A Strong Offense
A Stronger Defense
Words or phrases sometimes get passed on from one form to another without ever stopping to give too much thought about what they might actually might mean or could be construed to mean. It’s later – when one of those words or phrases – comes into dispute that we really dig into the implications of choosing those words. For example, in Heath v. Heath, the Appellate Court of Connecticut had to determine what the phrase “legal representatives” meant when the “Hembdt Trust” provided that upon the death of one of the beneficiaries (“Aloise”), her interests would pass to her “legal representatives, heirs-at-law or next of kin.”
Aloise’s will provided for the creation of several testamentary trusts, including a testamentary trust for the benefit of her husband and a testamentary trust for her children. Upon Aloise’s death, the trustees and executors of her will decided that the provision in the Hembdt Trust required Aloise’s interests in the Hembdt Trust to pass into her estate, which resulted in those interests being distributed between the marital trust and the children’s trust.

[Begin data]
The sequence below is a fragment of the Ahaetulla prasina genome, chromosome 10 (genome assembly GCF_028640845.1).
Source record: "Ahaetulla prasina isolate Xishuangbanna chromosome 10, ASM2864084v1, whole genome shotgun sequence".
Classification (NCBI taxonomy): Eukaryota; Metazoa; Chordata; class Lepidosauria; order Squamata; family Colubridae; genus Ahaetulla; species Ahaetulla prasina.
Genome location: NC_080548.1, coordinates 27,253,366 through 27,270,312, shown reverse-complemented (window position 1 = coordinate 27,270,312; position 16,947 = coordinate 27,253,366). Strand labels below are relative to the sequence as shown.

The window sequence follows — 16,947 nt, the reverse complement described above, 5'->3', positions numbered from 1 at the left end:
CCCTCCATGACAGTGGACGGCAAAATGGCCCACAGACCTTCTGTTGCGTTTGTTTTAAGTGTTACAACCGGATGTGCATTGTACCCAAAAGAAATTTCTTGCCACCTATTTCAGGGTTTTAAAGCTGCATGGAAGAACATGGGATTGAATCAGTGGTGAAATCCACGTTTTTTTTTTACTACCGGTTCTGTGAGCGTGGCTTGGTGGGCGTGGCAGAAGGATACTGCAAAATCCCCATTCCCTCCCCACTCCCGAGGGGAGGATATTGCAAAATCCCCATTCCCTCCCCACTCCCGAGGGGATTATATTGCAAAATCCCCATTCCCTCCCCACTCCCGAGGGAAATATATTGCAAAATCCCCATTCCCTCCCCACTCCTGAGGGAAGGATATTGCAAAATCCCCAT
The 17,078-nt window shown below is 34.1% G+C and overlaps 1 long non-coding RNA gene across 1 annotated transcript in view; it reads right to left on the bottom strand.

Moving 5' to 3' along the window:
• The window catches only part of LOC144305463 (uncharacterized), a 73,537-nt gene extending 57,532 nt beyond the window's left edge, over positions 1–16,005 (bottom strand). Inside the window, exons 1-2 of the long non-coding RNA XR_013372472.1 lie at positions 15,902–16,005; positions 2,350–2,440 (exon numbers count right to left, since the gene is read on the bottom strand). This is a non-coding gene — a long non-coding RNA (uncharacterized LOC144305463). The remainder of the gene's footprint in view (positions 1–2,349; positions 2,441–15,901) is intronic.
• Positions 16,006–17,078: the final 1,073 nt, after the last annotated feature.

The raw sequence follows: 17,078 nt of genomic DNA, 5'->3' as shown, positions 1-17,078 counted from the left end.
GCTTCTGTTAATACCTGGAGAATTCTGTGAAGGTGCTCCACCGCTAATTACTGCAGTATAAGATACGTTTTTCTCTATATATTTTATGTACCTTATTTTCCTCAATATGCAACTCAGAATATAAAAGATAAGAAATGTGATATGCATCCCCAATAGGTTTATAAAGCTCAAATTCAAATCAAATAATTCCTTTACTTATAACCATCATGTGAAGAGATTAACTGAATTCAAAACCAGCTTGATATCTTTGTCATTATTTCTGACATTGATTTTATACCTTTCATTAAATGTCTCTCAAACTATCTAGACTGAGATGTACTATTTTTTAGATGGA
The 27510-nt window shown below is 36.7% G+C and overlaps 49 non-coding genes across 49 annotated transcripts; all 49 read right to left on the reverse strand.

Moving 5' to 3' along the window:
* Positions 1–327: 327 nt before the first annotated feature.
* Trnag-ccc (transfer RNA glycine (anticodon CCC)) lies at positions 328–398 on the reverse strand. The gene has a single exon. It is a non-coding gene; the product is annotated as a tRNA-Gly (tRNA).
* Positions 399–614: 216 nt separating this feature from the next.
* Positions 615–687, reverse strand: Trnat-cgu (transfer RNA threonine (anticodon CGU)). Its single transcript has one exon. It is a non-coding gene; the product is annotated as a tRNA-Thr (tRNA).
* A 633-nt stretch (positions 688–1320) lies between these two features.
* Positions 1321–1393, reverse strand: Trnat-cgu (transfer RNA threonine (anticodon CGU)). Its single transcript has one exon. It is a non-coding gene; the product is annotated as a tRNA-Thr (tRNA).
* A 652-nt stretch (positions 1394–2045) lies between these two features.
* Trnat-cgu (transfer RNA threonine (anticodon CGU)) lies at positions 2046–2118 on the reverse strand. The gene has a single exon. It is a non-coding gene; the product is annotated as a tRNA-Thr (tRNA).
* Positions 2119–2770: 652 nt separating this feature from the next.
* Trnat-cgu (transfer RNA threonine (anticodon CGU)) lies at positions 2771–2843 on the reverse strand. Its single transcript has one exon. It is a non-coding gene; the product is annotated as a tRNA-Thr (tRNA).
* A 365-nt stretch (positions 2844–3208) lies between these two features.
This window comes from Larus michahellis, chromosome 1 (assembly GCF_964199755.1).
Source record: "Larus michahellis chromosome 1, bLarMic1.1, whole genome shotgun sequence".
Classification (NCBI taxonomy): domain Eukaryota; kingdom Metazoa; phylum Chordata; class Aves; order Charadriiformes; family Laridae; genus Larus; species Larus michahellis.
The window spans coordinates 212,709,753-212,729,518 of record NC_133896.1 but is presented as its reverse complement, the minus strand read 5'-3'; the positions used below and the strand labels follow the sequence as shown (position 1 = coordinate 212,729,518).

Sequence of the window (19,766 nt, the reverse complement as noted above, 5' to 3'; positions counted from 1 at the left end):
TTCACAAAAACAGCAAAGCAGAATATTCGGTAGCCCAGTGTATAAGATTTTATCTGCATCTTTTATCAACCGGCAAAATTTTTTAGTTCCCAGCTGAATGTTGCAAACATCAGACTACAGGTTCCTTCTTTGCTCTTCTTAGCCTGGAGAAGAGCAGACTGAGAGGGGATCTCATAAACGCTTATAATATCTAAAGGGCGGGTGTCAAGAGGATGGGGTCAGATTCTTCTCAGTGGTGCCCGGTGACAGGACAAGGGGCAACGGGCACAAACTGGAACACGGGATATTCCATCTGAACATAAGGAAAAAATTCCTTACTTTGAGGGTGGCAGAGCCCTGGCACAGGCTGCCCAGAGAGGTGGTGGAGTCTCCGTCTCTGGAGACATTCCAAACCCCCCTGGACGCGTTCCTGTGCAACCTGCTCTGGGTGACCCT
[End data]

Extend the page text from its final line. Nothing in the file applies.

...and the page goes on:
The children, however, contended that the entirety of Aloise’s interests in the Hembdt Trust should have been distributed to them as Aloise’s heirs-at-law. They interpreted the phrase “legal representatives” to mean Aloise’s children. The children claimed that if “legal representatives” meant the executor or administrator of a person’s estate, then the phrases “heirs-at-law” or “next of kin” are not given effect. They claimed that “legal representatives,” “heirs-at-law,” and “next of kin” were synonymous and referred to Aloise’s lineal descendants.
Aloise’s husband, however, interpreted the phrase to mean Aloise’s executors or administrators. More specifically, Aloise’s husband argued that the term “legal representative” was used in conjunction with “heirs-at-law” and “next-of-kin.” Therefore, an interest would pass to (1) the beneficiary’s legal representatives (i.e., her executors) if she died testate; (2) if the beneficiary died intestate, to that person’s heirs-at-law; and (3) if there were no heirs-at-law, then to the next of kin.
The court agreed with the interpretation of Aloise’s husband. Although these three phrases are susceptible to multiple definitions, including “legal representatives” which may mean executors or administrators, those entitled to take by inheritance, or the children or lineal descendants of a decedent, within the context of the Hembdt Trust, it was clear that they were not intended to mean “lineal descendants.”